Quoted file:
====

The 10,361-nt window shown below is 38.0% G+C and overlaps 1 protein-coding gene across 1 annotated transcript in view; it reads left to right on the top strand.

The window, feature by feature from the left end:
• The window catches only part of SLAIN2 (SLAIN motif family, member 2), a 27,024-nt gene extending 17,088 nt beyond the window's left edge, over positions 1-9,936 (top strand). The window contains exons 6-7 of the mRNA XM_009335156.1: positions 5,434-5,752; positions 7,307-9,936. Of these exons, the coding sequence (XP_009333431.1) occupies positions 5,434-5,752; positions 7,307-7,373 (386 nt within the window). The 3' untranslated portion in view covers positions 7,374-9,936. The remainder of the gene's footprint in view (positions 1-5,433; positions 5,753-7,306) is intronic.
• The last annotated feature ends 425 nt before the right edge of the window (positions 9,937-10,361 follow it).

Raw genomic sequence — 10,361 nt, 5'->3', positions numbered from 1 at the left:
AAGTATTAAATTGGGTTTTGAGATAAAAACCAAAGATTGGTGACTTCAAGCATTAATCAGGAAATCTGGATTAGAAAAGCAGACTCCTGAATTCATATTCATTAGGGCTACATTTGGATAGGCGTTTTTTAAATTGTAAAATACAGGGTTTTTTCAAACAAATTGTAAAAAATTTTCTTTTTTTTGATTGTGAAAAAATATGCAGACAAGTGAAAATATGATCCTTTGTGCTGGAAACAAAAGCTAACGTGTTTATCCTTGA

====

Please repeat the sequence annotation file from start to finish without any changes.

The 10,361-nt window shown below is 38.0% G+C and overlaps 1 protein-coding gene across 1 annotated transcript in view; it reads left to right on the top strand.

The window, feature by feature from the left end:
• The window catches only part of SLAIN2 (SLAIN motif family, member 2), a 27,024-nt gene extending 17,088 nt beyond the window's left edge, over positions 1-9,936 (top strand). The window contains exons 6-7 of the mRNA XM_009335156.1: positions 5,434-5,752; positions 7,307-9,936. Of these exons, the coding sequence (XP_009333431.1) occupies positions 5,434-5,752; positions 7,307-7,373 (386 nt within the window). The 3' untranslated portion in view covers positions 7,374-9,936. The remainder of the gene's footprint in view (positions 1-5,433; positions 5,753-7,306) is intronic.
• The last annotated feature ends 425 nt before the right edge of the window (positions 9,937-10,361 follow it).

Raw genomic sequence — 10,361 nt, 5'->3', positions numbered from 1 at the left:
AAGTATTAAATTGGGTTTTGAGATAAAAACCAAAGATTGGTGACTTCAAGCATTAATCAGGAAATCTGGATTAGAAAAGCAGACTCCTGAATTCATATTCATTAGGGCTACATTTGGATAGGCGTTTTTTAAATTGTAAAATACAGGGTTTTTTCAAACAAATTGTAAAAAATTTTCTTTTTTTTGATTGTGAAAAAATATGCAGACAAGTGAAAATATGATCCTTTGTGCTGGAAACAAAAGCTAACGTGTTTATCCTTGA